2.2. Effect of ITPP concentration on P50 values The first aim of this study was to determine the effect of the con­ centration of ITPP on the P50 value in RBC’s. The concentrations of ITPP were determined from previous literature [2]. The concentrations of ITPP chosen were 0, 30, 60, 90, 120, and 240 millimolar ITPP. For the incubation with Hb, solutions of ITPP and RBC were mixed in the ratio 1:1 vol/vol, either at the same molarities or up to 240 mM of ITPP and measured for P50 shifts immediately. ITPP solutions were incubated at 37 ◦ C for 60 min. The ODC were recorded using the Hemox Analyzer (TCS Scientific, New Hope, PA), as described in Appendix A.

4. Discussion

2.3. Effect of pH on P50 values

In this in-vitro study, we confirmed our hypothesis that ITPP pro­ duces a dose-dependent increase in P50 that persists in acidotic condi­ tions and is additive to the P50 shift produced by the Bohr Effect. This novel determination of the maintenance of the Bohr Effect during ITPP treatment is an essential step prior to translating the use this allosteric modifier of hemoglobin into the clinical setting. Importantly, the effect of ITPP was insignificant in alkalotic environments. This is relevant because cyanosis can be seen with high P50 hemoglobin variants [4,5]. ITPP does not increase P50 in alkalotic conditions should reduce any tendency to impair loading oxygen onto hemoglobin in the lungs [6]. To translate observations of ITPP related P50 increases in vivo, there have been limited animal studies which have observed right shifts in the ODC. Biolo and colleagues also demonstrated that ITPP administration can increase oxygen delivery and exercise capacity in a mouse model, an observation supported by increased activity in a mouse model featuring high P50 Hb variants [3,7]. In normal mice, intraperitoneal adminis­ tration of ITPP (0.5–3 g/kg) caused a dose-related P50 increase of over 30% [3,7]. This study dosed both normal mice and a genetically modi­ fied mouse heart failure model then determined that ITPP increased P50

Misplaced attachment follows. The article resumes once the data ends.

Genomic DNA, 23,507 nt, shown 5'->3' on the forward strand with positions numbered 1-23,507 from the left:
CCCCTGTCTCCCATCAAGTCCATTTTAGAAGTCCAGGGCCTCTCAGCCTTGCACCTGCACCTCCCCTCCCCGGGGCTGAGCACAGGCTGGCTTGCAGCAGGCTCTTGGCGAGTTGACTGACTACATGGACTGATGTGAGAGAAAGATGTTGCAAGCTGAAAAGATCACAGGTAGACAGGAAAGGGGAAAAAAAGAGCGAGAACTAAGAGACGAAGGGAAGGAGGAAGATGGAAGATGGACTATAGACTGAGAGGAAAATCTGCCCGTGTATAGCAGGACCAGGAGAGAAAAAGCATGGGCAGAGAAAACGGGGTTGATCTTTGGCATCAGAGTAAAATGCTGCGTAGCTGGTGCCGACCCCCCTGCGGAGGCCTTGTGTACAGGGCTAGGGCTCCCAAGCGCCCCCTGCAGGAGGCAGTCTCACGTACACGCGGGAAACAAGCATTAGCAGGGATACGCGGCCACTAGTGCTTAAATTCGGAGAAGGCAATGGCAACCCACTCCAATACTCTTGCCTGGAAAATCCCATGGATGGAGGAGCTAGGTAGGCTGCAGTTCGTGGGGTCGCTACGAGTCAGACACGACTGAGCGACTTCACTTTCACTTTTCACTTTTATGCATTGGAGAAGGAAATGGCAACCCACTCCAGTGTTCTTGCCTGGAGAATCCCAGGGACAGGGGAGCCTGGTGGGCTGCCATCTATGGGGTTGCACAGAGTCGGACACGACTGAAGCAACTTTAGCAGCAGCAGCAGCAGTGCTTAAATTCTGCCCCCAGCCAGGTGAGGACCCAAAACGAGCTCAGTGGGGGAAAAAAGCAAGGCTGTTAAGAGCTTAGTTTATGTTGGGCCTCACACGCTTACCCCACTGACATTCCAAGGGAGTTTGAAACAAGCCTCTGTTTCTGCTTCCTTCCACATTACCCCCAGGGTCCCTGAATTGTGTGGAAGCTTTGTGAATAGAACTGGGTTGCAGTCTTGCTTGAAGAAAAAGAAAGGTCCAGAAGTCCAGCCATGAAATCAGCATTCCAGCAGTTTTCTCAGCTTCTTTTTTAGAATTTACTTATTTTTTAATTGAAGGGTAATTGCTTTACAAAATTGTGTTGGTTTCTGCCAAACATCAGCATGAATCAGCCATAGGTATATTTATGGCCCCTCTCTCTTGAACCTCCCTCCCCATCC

The second aim of this study was to determine whether the Bohr effect is conserved when using ITPP. Preliminary experiments were conducted to determine the effect of increasing concentrations of ITPP on P50 under normal, alkalotic (hyperventilating lung) and acidic (stressed muscle) conditions. To simulate the Bohr effect, 3 different buffers were used to simulate these different pH environments (pH = 6.8,7.4 and 7.6) using 0.5 M HEPES buffers stored at 4 ◦ C. The buffers were substituted for the 20uL using the standard protocol for the Hemox Analyzer as described in Appendix A. 2.4. Statistical analysis A mixed effects linear regression model was fit for P50, with fixed effects for ITPP concentration, pH, and an interaction term between these two effects, as well as a random effect for sample. The random effect was included to account for repeated measurements generated by replicated runs at each ITPP concentration. Significant values are defined as p < 0.05. All statistical analysis was conducted using R,